I’ve been blessed with an exceptionally wonderful family. My parents are kind, considerate, loving people who raised my siblings and me to have strong morals, values and work-ethics. My siblings, although all wildly different from one another and me, are my favorite people, any of them would drop everything they were doing in a heartbeat and fly to me if I said I needed them. There’s a security in that type of relationship that is hard to describe. My extended family is closer than most, I grew up going to my great-grandparents house every Sunday for dinner. I do not think a day has ever passed in the past year when at least one member of my family hasn’t called just to ‘check in’. I have a remarkably strong support system…and that’s just the ones related to me by blood. My friends, co-workers, and 1 earth-angel of a sister-in-law have been extraordinarily good to me. I cannot put into words how tremendously blessed I am to have such a wonderful network of people supporting Dan and me.
Which is why I’ve been trying to write this post for few weeks… it’s been an endless cycle of typing…deleting…crying…typing…deleting…crying… BUT I need to write it… because I’ve been feeling like a pretty garbage person lately…
I was disappointed with every single person in my life.
Now before you turn away from this blog, curse my name and write me off. Let me explain.
After the miscarriage I just wanted to feel better. The physical pain was unbearable, but it passed… the emotional warfare that still rages in my head and heart is indescribable. All I wanted/want is for it to not hurt so much.
Now those wonderful people I described at the beginning of this post tried, my God they tried. I have a stack of cards, countless texts/phone calls and e-mails from loved ones sending their love, sympathies and support. I have never been hugged as fiercely as I was in those first few days after the miscarriage. People cried with me, they cried for me, they cried for themselves. My support system stepped up to the challenge and were wonderful.
And I let those wonderful people down. Every card I read, e-mail I opened or phone call I picked up I kept wishing this time, this person, was going to get it right. They were going to magically have the perfect combination of words that ‘fixed me’. They were going to take my pain away…
…And then they didn’t. Their words fell short (as words do), they helped me, but they didn’t ‘heal me’. And it made me sad. It made me feel like I was alone. I resented people for not being able to do or say the right thing. It made me feel like no one understood what I was going through. And I felt bitter that I was alone in my suffering. I became a sad, bitter person who was resenting the people around me for trying to help… Miscarriage Meghan was the worst version yet!
And then I read something in a blog that clicked… this woman wrote how after her miscarriage a friend said to her “No one is going to say the ‘right’ thing to you.” And I realized I was setting myself up for disappointment…no one was going to say the right thing-because there is no ‘right thing’. There are no words that can take my pain away. I’m suffering because a truly horrible thing has happened. But by expecting too much from the people around me I started to close myself off from that wonderful, kind support system. I built walls around myself, walls made of resentment, anger and disappointment, to keep the people who wanted to help away. I became my own enemy. And I imagine I hurt the people who were trying so hard to help me.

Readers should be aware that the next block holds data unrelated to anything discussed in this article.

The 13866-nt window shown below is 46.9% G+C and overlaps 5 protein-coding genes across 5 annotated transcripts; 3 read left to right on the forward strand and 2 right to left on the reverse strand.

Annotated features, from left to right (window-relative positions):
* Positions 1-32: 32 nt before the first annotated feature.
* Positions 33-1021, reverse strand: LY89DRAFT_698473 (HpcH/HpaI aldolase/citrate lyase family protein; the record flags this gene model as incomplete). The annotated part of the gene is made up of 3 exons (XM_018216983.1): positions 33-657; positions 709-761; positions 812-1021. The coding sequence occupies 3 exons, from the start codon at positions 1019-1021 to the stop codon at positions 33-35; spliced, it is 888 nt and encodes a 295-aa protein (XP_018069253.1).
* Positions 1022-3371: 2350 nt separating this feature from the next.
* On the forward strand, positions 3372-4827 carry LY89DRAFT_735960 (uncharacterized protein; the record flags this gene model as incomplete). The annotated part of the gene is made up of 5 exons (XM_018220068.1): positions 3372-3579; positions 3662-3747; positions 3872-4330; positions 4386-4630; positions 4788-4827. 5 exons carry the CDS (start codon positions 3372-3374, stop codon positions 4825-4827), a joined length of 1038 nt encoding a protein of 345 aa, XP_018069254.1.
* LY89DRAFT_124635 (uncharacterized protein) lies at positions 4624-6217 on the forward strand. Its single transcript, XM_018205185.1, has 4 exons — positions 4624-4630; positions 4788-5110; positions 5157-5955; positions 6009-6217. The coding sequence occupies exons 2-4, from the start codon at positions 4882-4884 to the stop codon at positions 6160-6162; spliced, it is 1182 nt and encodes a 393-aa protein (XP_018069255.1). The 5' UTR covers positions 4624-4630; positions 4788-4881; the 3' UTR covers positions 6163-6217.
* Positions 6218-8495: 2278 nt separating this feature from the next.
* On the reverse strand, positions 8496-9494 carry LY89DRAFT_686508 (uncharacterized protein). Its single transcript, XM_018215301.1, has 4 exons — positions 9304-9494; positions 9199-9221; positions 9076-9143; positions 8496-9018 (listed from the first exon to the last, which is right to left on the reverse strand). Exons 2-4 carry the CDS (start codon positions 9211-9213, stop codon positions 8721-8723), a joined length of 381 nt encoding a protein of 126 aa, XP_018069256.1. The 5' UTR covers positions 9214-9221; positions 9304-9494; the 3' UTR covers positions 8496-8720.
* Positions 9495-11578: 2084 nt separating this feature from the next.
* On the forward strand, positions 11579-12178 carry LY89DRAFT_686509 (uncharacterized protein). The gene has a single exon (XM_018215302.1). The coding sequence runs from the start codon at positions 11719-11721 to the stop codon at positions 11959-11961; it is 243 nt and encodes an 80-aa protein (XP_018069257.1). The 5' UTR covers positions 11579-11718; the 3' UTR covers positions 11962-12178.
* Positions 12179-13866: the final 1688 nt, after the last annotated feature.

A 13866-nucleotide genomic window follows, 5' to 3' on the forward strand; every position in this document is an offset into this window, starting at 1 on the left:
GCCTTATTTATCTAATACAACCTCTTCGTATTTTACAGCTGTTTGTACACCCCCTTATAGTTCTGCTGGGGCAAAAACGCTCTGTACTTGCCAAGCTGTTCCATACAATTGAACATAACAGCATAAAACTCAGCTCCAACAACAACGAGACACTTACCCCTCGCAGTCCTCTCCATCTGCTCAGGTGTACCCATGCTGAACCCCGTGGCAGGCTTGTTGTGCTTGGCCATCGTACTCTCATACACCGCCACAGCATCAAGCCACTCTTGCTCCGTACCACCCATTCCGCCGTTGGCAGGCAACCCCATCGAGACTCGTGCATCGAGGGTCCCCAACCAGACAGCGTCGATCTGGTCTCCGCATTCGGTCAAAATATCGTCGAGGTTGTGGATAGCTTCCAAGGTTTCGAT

I wasted so much time being disappointed and causing myself more grief when I should have spent my time being thankful people cared. If you ever find yourself in a similar situation (I pray you won’t) – Don’t be like me. Don’t expect too much from the people in your life. Accept that they want to help you. Accept that wanting to help you is actually enough to help you.
So this is my advice: (Because remember there is going to be a lot of advice in this blog now)
- If you’re the 1 (of the 1 in 5) who is suffering through this terribly tragic moment in your life, please do not expect too much from the people around you. They love you. They want to help you. Accept that this is hard for them too. Stop expecting people to know what to say, what to do and how to act. This is a very tough situation for everyone involved. And NO ONE, I repeat, NO ONE is going to get it right…many will be close to right, some will even get it wrong. Forgive them. Appreciate them for trying. Accept that there is no ‘right’ thing to say. But remember, you have enough negatives in your life right now… do not become one.
- If you’re the other 4 (of the 1 in 5) stop worrying you’re going to say or do the wrong thing… just do something. Send the card, even if all you write is “I don’t know what to say.” Make the phone call. Deliver the flowers, wine, fruit, candy… whatever it is that will make your 1 feel better. Be willing to get it wrong in order to support the person you love. The only wrong move here (in my opinion) is to pretend like it did not happen. Acknowledge that the person you love is in pain, feel free to acknowledge that you’re also in pain…then love them.
That’s my advice, but also my apology…for the people who I didn’t let in, who I was disappointed with, who tried really hard when I wasn’t trying at all. Know that every word was appreciated and I’m sorry if I fell short in acknowledging them. I’m sorry if bitter, sad, angry Miscarriage Meghan failed you when you were trying so diligently to support me. I have enough to be disappointed with right now, it was a terrible waste of time and energy being disappointed with the people who love me… and hopefully (after acknowledging my crap behavior) I can now stop being disappointed with myself.